Around 1 in 5 people diagnosed with cancer in the UK take part in a clinical trial.
A trial looking at treatment for children and young people with an ependymoma (SIOP 99)
This trial looked at radiotherapy with or without chemotherapy for people with a type of brain tumour called an ependymoma. It was for children and young people from 3 to 21 years old.
The trial was open for people to join between 1999 and 2007. The team published long term results in 2022.
More about this trial
In this trial, they wanted to find out if chemotherapy would be a useful treatment. They gave this after surgery and before radiotherapy.
The main aim of this study was to find out if chemotherapy could help stop the cancer coming back and help people live longer.
Summary of results
The research team found that vincristine, etoposide and cyclophosphamide chemotherapy might be a useful treatment for ependymoma.
This trial was for children and young people from 3 to 21 years old. They all had an ependymoma and were due to have surgery to remove it.
If the surgeons were able to remove all of the tumour, they had radiotherapy after their operation.
If the surgeons weren’t quite able to remove all of the tumour, they had chemotherapy after their operation. And then radiotherapy after that.
A total of 74 children and young people had treatment as part of this trial. They all had surgery to begin with.
The surgeons were:
- able to remove all of the tumour in 33 people
- not able to remove all of the tumour in 41 people
Most of those who didn’t have all of their tumour removed during surgery had chemotherapy. The research team looked at how well this worked in 29 people.
They hoped the cancer would either go away or get smaller in at least 45% of people. They found it did in 65% of people. The cancer had:
- gone away in 9 people (31%)
- got a lot smaller in 10 people (34%)
- stayed the same in 4 people (14%)
- continued to grow in 6 people (21%)
The research team then looked at how well people were doing 10 years after joining the trial.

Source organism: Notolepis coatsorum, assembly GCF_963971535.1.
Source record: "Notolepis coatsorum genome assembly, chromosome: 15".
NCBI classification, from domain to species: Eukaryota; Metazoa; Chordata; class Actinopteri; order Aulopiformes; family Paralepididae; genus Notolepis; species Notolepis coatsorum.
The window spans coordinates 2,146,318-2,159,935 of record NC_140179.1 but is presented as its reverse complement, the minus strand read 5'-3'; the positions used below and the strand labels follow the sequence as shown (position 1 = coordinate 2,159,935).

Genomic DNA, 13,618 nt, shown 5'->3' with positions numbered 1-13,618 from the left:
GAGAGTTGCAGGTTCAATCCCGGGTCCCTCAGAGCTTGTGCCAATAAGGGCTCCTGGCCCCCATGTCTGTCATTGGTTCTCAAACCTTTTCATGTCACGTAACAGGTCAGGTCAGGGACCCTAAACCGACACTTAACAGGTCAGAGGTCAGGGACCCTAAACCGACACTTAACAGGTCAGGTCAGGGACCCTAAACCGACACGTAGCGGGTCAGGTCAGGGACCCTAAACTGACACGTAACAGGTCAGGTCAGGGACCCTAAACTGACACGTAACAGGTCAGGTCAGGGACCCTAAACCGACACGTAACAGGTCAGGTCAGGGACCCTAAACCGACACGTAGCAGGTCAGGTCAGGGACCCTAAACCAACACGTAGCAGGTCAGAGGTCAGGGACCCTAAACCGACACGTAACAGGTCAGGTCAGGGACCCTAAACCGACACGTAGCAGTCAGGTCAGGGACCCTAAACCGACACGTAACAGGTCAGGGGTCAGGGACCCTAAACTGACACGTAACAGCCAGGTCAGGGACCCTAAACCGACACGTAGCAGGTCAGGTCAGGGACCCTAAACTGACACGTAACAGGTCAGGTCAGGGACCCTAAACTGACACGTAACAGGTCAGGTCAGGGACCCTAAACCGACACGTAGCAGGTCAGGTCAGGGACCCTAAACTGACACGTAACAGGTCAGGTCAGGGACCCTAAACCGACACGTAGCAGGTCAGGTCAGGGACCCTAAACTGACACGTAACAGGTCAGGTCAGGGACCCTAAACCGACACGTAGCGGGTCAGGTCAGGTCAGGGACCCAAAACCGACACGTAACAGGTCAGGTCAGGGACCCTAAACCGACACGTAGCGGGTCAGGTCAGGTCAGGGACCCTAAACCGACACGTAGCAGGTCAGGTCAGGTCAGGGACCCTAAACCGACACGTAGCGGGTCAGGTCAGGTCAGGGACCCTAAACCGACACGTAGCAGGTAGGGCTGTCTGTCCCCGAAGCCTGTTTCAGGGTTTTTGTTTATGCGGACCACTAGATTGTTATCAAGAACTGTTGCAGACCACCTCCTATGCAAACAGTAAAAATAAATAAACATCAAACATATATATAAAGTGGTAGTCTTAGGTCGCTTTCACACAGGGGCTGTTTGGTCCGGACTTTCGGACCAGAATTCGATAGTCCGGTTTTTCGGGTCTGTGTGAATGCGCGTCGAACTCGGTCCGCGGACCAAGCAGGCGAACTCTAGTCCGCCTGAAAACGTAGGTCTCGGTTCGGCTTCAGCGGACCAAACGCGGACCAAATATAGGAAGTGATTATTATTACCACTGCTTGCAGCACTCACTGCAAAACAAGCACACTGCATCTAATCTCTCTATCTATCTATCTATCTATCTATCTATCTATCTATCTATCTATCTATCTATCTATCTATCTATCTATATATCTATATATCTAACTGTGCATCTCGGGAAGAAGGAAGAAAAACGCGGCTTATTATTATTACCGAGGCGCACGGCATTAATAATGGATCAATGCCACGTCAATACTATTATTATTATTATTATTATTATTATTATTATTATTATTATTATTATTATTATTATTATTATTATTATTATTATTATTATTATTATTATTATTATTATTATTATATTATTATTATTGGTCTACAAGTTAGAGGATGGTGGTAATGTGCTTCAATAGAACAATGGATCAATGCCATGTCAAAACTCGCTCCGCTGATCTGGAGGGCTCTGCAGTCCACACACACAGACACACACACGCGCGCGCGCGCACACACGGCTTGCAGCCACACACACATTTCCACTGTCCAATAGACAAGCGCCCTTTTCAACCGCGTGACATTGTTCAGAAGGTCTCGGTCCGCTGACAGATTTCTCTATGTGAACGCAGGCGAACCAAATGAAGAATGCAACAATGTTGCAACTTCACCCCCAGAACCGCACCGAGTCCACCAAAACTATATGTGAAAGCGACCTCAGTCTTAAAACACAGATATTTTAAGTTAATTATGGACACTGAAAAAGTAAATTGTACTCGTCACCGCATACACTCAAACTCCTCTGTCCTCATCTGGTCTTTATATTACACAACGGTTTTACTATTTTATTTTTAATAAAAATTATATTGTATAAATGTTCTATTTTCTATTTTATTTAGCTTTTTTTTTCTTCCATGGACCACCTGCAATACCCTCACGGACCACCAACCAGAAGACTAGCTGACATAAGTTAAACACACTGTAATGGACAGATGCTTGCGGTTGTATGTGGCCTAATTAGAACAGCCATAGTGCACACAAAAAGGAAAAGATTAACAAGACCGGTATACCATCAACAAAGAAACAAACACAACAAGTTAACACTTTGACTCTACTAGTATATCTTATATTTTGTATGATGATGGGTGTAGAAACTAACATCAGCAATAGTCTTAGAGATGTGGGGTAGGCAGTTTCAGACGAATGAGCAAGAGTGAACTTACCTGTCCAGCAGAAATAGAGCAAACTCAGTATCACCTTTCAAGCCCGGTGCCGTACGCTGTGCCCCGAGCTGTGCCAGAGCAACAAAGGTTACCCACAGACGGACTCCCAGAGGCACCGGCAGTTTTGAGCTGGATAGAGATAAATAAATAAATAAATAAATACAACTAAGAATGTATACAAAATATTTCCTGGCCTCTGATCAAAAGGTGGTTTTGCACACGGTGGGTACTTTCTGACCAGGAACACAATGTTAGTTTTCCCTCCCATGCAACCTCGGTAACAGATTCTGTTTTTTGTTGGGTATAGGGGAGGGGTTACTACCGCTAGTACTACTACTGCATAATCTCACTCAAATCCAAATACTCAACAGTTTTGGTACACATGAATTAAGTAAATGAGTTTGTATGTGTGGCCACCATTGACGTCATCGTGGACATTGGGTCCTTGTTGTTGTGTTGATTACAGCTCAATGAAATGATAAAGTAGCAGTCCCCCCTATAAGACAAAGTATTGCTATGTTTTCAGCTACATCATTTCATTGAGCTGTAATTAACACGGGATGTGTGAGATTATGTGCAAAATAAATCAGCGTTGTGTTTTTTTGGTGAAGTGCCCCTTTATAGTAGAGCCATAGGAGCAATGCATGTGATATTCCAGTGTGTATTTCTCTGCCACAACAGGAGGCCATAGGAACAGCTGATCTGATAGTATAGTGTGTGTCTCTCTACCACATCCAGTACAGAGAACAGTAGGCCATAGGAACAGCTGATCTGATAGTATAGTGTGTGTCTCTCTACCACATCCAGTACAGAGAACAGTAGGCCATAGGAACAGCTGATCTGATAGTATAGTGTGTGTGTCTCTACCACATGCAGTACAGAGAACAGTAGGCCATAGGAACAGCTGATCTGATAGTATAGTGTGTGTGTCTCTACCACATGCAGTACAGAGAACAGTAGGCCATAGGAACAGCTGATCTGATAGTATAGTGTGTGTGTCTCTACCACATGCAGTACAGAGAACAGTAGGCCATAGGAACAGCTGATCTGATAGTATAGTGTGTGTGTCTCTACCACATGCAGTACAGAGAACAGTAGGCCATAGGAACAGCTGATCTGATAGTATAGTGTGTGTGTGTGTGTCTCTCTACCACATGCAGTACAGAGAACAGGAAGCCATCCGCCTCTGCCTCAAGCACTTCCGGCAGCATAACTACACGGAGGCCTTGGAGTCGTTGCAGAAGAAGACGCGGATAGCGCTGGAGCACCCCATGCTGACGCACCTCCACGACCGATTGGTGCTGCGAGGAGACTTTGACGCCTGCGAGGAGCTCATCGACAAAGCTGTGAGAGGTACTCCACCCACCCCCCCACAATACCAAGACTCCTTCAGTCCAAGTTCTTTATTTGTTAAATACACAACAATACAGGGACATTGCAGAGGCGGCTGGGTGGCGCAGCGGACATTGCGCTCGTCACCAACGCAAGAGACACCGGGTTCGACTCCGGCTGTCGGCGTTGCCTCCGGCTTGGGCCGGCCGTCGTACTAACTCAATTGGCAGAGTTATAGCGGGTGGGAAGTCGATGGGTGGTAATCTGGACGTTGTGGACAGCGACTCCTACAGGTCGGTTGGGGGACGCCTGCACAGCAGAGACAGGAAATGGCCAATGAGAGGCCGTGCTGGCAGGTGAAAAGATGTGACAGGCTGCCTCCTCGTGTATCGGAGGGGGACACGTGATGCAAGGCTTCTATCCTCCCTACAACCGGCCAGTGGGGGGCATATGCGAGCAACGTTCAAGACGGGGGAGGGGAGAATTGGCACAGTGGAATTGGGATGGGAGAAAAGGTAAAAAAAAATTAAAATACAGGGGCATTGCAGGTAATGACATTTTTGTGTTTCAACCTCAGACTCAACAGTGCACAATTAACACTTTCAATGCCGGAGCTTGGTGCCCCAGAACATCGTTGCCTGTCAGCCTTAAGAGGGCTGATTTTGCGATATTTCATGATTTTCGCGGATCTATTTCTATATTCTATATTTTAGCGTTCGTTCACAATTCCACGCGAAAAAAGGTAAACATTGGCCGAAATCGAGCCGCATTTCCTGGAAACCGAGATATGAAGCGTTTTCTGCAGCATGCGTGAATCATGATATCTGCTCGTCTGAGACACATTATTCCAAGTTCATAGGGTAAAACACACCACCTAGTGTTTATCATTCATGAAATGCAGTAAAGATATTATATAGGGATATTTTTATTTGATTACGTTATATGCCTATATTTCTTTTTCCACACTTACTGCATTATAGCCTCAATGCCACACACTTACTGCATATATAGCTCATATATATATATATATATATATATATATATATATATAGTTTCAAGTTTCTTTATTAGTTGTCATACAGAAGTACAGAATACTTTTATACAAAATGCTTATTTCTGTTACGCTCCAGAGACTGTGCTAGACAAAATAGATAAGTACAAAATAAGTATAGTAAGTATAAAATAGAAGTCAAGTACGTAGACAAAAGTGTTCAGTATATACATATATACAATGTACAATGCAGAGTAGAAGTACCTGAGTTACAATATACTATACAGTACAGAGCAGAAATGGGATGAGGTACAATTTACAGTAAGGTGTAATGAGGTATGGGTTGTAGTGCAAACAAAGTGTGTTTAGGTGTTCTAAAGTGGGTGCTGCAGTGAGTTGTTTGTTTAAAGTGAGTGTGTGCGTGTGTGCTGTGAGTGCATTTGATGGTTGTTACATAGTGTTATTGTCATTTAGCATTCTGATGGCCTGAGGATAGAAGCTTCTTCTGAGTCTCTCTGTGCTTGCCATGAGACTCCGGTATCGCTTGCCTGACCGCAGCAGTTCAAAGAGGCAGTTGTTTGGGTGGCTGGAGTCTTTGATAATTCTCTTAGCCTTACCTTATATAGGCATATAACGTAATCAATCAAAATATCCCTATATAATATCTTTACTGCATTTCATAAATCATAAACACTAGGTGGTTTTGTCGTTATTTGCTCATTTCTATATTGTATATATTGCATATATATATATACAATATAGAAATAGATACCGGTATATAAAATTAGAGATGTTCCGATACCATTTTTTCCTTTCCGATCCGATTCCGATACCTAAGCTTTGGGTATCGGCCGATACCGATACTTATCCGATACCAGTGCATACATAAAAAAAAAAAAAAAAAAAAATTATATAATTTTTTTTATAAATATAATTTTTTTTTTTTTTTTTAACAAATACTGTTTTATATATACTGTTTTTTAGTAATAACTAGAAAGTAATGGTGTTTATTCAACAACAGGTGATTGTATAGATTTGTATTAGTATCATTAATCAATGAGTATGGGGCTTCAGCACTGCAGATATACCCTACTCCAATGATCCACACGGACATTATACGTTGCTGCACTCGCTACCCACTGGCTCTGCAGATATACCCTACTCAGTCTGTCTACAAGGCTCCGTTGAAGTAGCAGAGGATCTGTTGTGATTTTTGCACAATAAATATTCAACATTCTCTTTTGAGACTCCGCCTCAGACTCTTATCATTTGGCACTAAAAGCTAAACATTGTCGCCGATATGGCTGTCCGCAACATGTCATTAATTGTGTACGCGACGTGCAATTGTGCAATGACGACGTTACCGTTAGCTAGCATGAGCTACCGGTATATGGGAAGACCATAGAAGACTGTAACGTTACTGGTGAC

They looked at the number of people who didn’t have signs that their cancer had started to grow again. They found it was:
- nearly half (47%) of all those in the trial
- more than 6 out of 10 (63%) of those who had all of their tumour removed
- more than 3 out of 10 (34%) of those who hadn’t had all of their tumour removed
They also looked at how many people were living. They found it was:
- about 6 out of 10 (61%) of all those in the trial
- nearly 7 out of 10 (68%) of those who had all of their tumour removed
- more than 5 out of 10 (54%) of those who hadn’t had all of their tumour removed
Everyone who had chemotherapy had at least one side effect. Many were mild or didn’t last long. But some were more severe.
The most common side effects of chemotherapy were:
- a drop in white blood cells
- a drop in blood clotting cells (platelets)
- feeling or being sick
The research team looked for changes in some genes and proteins. They wanted to see if there was a link between them and how well treatment worked.
They found 3 changes which seemed to affect how well people did.
The trial team concluded that VEC chemotherapy could be a useful treatment for people whose tumour cannot be completely removed with surgery. And that it didn’t cause too many side effects.
They suggest more work is done to find more about out how well it works. And to look in more detail at who would benefit most from chemotherapy.
Where this information comes from
We have based this summary on information from the research team. The information they sent us has been reviewed by independent specialists (
How to join a clinical trial
Professor Richard Grundy
Dr Maura Massimino
Associazione Bianca Garavaglia
Cancer Research UK Children's Cancer Trials Team
Children with Cancer UK
The Joe Foote Research Foundation
The James Tudor Foundation
University of Birmingham
NIHR Clinical Research Network: Cancer